Investors must pick up the pace, director says
October 27, 2010
Telegraph-Journal, Published Wednesday, October 27th 2010
Capital Heady growth means startups can’t doddle in securing funding or wait for indecisive angels and other investors
HALIFAX – Maritime investors must pick up their pace in funding local startups or Maritime entrepreneurs will flounder, says a leading American venture capitalist.
Mike Grandinetti, managing director of Boston-based Southboro Capital LLC, says modern start-ups are now growing at impressive speeds that were unheard of in decades past.
That heady growth means start-ups cannot doddle in securing funding or wait for indecisive angels and other investors.
“The market is moving so rapidly and accelerating so fast that if you’re not really current, you’re wasting a lot of time and making a lot of sacrifices for no good outcome,” Grandinetti said following his keynote address at the Invest Atlantic conference in Halifax, which brought together investors and entrepreneurs for a day of speeches and seminars on raising capital.
Grandinetti pointed to a number of companies to illustrate the impressive growth now common among many start-ups. For example, Zynga, a computer game company founded in 2007, and Groupon, a discount website that offers daily deals.
Both, he noted, achieved US $500 million in revenue in just two or three years. “It’s unheard of,” said Grandinetti, an investment angel and entrepreneur coach who also consults governments and economic development groups on how to build innovation clusters.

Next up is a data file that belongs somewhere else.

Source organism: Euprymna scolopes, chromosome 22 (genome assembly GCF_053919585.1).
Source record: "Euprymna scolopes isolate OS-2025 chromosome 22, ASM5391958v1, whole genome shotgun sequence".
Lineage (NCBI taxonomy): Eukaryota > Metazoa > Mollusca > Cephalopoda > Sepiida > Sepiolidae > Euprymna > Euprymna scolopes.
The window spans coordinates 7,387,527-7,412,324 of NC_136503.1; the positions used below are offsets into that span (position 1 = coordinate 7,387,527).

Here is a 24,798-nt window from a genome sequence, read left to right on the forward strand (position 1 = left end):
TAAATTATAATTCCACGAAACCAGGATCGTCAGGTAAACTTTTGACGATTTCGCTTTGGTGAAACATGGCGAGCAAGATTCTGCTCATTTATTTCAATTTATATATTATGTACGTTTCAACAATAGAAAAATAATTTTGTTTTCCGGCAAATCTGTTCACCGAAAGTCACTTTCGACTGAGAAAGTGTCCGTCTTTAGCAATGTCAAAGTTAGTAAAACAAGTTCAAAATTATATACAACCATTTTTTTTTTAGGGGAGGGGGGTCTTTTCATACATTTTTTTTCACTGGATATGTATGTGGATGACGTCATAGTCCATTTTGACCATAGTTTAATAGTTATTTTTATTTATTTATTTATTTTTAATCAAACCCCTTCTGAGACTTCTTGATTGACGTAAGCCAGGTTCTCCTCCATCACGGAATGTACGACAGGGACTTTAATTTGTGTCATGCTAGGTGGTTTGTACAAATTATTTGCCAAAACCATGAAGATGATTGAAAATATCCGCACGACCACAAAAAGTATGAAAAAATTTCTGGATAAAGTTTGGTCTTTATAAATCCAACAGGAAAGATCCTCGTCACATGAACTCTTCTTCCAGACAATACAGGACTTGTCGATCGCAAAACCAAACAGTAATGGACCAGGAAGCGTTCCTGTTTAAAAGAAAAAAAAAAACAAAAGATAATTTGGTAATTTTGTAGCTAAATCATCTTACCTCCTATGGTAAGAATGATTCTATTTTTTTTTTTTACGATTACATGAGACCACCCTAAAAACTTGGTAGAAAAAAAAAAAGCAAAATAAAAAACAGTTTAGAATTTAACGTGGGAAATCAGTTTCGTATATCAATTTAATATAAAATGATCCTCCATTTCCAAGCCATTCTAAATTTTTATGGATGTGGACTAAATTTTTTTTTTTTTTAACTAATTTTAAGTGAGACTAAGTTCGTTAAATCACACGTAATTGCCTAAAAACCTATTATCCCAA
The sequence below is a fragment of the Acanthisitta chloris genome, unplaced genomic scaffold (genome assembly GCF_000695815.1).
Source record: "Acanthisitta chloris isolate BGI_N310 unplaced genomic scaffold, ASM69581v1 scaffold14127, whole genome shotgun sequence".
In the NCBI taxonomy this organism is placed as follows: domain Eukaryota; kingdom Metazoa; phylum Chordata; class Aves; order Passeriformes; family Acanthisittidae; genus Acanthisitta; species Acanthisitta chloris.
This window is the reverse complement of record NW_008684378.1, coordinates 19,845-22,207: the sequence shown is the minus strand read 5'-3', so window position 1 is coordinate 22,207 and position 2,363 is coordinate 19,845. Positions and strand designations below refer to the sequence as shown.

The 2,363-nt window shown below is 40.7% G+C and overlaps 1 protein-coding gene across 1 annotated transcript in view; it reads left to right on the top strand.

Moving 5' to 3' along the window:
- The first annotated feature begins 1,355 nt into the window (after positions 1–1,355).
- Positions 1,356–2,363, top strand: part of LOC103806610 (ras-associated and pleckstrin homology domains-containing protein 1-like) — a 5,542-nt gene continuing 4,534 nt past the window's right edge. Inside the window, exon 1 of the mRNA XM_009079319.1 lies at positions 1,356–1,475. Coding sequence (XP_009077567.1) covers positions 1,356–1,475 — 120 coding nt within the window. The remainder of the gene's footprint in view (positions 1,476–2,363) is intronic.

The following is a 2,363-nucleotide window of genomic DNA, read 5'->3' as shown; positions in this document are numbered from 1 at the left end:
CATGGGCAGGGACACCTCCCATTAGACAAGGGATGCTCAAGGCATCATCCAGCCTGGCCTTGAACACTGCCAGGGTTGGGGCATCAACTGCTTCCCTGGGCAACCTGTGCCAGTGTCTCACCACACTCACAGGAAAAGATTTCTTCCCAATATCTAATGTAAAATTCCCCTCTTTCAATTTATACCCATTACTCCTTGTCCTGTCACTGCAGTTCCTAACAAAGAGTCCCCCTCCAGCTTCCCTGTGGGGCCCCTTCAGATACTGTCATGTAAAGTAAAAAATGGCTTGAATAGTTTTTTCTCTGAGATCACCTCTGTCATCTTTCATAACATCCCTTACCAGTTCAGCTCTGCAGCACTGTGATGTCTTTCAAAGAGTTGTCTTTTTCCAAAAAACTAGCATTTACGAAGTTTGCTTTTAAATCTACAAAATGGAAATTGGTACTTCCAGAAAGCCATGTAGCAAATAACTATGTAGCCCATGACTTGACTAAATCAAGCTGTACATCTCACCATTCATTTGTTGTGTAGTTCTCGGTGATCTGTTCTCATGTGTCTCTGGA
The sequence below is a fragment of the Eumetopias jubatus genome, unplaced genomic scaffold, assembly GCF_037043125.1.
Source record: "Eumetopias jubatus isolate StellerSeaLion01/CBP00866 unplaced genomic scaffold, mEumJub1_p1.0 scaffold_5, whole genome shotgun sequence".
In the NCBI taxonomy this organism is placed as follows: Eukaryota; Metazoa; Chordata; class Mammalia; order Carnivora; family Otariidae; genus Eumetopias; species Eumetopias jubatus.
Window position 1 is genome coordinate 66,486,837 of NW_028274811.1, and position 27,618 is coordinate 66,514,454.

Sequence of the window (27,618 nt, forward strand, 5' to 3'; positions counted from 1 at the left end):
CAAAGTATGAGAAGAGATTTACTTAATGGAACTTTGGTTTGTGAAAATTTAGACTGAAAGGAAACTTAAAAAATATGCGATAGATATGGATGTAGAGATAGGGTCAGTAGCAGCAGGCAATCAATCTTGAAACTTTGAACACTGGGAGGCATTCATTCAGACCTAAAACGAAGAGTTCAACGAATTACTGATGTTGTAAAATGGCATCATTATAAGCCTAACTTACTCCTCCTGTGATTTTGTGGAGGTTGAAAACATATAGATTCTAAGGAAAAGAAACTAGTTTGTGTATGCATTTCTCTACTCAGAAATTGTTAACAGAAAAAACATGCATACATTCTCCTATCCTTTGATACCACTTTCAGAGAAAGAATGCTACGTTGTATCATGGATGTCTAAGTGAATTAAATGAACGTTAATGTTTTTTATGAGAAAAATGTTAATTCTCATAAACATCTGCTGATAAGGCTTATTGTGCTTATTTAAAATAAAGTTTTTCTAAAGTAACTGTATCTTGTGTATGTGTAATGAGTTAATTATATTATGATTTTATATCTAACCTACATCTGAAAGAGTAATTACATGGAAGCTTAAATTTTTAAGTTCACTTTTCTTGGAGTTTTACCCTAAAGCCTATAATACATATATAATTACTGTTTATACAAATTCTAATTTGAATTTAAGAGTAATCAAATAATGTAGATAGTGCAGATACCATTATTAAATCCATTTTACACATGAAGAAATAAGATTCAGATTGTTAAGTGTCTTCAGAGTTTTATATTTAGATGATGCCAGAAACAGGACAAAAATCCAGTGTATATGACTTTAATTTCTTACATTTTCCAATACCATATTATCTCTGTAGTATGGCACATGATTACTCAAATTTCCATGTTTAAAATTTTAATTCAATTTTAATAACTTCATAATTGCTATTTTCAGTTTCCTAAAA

His point: entrepreneurs must move quickly to fund and grow their businesses. “Therefore investors cannot do what they’ve done traditionally here, which is sit on the sidelines and wait and then wait some more. Entrepreneurs desperately need quick decisions and they need capital to continue to stay legitimate and relevant in the marketplace,” he said in an interview.
“The speed is increasing and that puts a lot more pressure on investors to make decisions more quickly.”
Grandinetti, who previously launched five software companies (all of which were sold to bigger companies like Oracle and AT&T) also encouraged local entrepreneurs to seek venture capital and angel funding in the lucrative Boston and New York markets – but only after proving their business model locally.
He also stressed that money is not always the answer for young companies. “People get so seduced by the notion that it’s all about raising capital. I know many, many companies that have raised $100 million or $250 million and have failed spectacularly,” said Grandinetti, who started his career with Hewlett-Packard in Silicone Valley.
“Sometimes raising too much money makes a company dumb, fat and happy. They get lazy. There’s something about living on the edge that focuses the mind. When you’re living with relatively limited amounts of capital, you’re forced to be very resourceful and very efficient and productive.”
Startups and young companies, Grandinetti argues, must be as good at raising capital as they are at marketing and developing their product.
And in Canada, companies must put more effort into getting their product to market. The country, he says, is highly skilled on the innovation and research and development side – but consistently lacks at commercializing and getting ideas to market.
“That’s a challenge Canada has faced for many years and it’s why Canada continues to fall through the ranks,” said Grandinetti, who is now working with Saint John-based tech firm ClinicServer in a coaching program funded by the Atlantic Canada Opportunities Agency.
“There’s absolutely a crying need for some symbolic success stories (in this region). It’s not that there haven’t been successes, but they haven’t been earthshaking successes that are… globally significant companies,” he continued. “You need a couple of big wins. These wins are symbolic and they serve as beacons to inspire the next generation to be successful entrepreneurs.”